I would say that I for one need reminders throughout the day that I am but a redeemed sinner. I do not want to be a martyr, a celebrity pastor or anything. I can’t even get the good husband and father thing right and I am to think of myself as a disciple maker?

    But that’s me.

    All the best to Miguel. Are you currently in the Andes?

  5. Jesus Labs says:

    Another way to view the question would be to ask, “Who’s disciple are we making?” The object is to bring people into an encounter with the Holy Spirit. This occurs both inwardly and through the gifts in the Body of Christ. They are then relying on Him to teach them.

    “But the anointing which you have received from Him abides in you, and you do not need that anyone teach you; but as the same anointing teaches you concerning all things, and is true, and is not a lie, and just as it has taught you, you will[a] abide in Him.” 1 John 2:27

    • Comment win. Nicely said Jesus Labs.

      (Just wondering: Is it “Jesus Labs” as in labrador retrievers who wear WWJD? dog collars, or “Jesus Labs” as in you have some DNA from Jesus you are tampering with for inevitable world domination, say, through cloning?)

  6. Dan B. says:

    My wife and I are transitioning from a traditional church to a missional community. Our goal is to make A disciple. Not even disciples (plural) because if we state it in the plural, it implies we have a plan or strategy of our own. Our “plan” is to not have a plan and to follow Jesus wherever he leads and make a disciple — one at a time, as the Lord presents it. Practically speaking, the way it’s working so far is we get out in the community, neighborhood and our extended family. We make friends. We talk to people. Sometimes about Jesus. We listen. We spend time with them.When we open the Bible, we look for Jesus and help them obey what he’s telling them.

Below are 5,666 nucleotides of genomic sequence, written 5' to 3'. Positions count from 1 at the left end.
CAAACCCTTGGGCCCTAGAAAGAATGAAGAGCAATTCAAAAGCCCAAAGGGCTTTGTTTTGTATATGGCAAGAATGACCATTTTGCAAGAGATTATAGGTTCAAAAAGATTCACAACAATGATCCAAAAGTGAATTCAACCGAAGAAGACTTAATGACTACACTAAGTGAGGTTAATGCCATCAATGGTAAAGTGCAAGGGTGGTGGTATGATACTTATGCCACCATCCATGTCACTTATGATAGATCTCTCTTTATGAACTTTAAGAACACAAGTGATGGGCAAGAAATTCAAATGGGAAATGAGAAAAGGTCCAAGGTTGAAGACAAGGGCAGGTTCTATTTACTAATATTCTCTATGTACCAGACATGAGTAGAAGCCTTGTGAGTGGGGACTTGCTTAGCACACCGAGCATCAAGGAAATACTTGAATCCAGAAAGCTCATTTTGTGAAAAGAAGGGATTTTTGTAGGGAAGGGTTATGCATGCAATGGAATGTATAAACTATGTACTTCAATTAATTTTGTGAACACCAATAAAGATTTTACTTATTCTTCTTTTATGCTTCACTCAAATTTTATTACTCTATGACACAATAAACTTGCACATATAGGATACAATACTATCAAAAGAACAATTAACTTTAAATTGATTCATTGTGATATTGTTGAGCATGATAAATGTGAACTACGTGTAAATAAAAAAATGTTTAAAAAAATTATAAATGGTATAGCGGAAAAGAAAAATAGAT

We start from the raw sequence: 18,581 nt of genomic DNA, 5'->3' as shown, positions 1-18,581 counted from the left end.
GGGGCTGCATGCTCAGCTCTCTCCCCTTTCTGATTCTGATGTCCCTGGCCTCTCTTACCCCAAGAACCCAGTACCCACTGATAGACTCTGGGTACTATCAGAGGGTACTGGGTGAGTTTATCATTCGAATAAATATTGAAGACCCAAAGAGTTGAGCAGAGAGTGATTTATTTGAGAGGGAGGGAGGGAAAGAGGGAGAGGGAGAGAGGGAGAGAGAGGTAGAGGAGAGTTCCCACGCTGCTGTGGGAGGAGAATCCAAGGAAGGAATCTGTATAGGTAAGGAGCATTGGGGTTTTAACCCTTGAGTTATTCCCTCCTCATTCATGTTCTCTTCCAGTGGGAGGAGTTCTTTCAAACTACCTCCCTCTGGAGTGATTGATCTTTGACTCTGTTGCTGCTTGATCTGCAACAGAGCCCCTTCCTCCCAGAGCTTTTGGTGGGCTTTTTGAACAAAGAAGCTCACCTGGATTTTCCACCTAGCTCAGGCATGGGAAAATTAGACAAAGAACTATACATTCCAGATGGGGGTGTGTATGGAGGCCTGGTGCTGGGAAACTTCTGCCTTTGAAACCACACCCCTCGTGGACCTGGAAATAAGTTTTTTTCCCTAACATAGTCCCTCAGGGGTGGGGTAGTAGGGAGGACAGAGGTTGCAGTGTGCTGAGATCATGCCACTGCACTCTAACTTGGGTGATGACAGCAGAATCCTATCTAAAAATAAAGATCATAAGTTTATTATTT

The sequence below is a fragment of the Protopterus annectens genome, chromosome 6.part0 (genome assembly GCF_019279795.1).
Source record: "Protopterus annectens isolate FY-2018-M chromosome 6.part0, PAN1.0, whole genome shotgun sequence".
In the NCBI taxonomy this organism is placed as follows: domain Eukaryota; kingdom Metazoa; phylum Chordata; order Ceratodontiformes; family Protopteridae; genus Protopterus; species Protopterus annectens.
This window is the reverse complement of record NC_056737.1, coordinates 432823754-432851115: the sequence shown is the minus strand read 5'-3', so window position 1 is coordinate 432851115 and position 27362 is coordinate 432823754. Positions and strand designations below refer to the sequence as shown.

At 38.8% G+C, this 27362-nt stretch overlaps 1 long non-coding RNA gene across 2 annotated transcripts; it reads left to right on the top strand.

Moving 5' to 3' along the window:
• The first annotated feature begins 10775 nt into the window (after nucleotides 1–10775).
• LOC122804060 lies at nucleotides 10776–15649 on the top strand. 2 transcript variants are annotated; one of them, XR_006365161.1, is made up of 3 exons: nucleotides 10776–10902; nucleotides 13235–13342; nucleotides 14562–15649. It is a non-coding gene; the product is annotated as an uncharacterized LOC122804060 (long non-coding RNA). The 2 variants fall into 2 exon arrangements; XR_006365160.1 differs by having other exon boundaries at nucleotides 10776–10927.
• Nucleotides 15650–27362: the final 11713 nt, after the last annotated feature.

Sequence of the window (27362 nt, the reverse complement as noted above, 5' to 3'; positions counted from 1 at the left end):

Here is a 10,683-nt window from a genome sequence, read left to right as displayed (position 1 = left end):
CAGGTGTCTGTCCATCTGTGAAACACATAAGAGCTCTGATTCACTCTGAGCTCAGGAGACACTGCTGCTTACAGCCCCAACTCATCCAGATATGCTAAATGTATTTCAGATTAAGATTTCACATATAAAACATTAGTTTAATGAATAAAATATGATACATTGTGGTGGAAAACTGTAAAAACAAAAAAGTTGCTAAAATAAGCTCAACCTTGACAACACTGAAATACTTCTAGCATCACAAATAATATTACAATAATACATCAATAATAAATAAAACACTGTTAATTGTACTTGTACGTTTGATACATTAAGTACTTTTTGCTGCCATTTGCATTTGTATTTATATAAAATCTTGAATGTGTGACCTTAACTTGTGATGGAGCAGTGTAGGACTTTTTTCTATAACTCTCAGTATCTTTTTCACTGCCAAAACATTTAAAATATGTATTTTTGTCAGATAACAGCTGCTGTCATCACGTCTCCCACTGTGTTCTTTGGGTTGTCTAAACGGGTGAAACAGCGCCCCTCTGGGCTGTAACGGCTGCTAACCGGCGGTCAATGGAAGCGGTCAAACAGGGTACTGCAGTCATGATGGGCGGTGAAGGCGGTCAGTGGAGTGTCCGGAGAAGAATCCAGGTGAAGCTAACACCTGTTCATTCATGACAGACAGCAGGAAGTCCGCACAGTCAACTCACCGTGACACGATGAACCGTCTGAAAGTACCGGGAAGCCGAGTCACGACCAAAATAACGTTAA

7. BTW, I researched the mission to Lebanon from American missionaries that began in the early 1820’s. Forty years later they thought they still had no converts. The Secretary back home was becoming fed up. The insisted that the Lebanese in the mission congregations were still nominal Christians. What was the problem? You guessed it. The Lebanese were not looking like the converts at the revivals in the U.S. It was a culturally conditioned understanding.

  8. René says:

    To me its simple. To make disciples is the command, but it is just one of the commands and one part of our identity as described in the NT. Don’t concentrate on just that one aspect. If you do, you end up sectarian.

    To be a disciple maker you first have to be a disciple. I would rather concentrate on that, to follow Jesus in my daily live. In that intimate live as His follower He will explain what it means, the how and the when of disciple making.

  9. Jesus Labs says: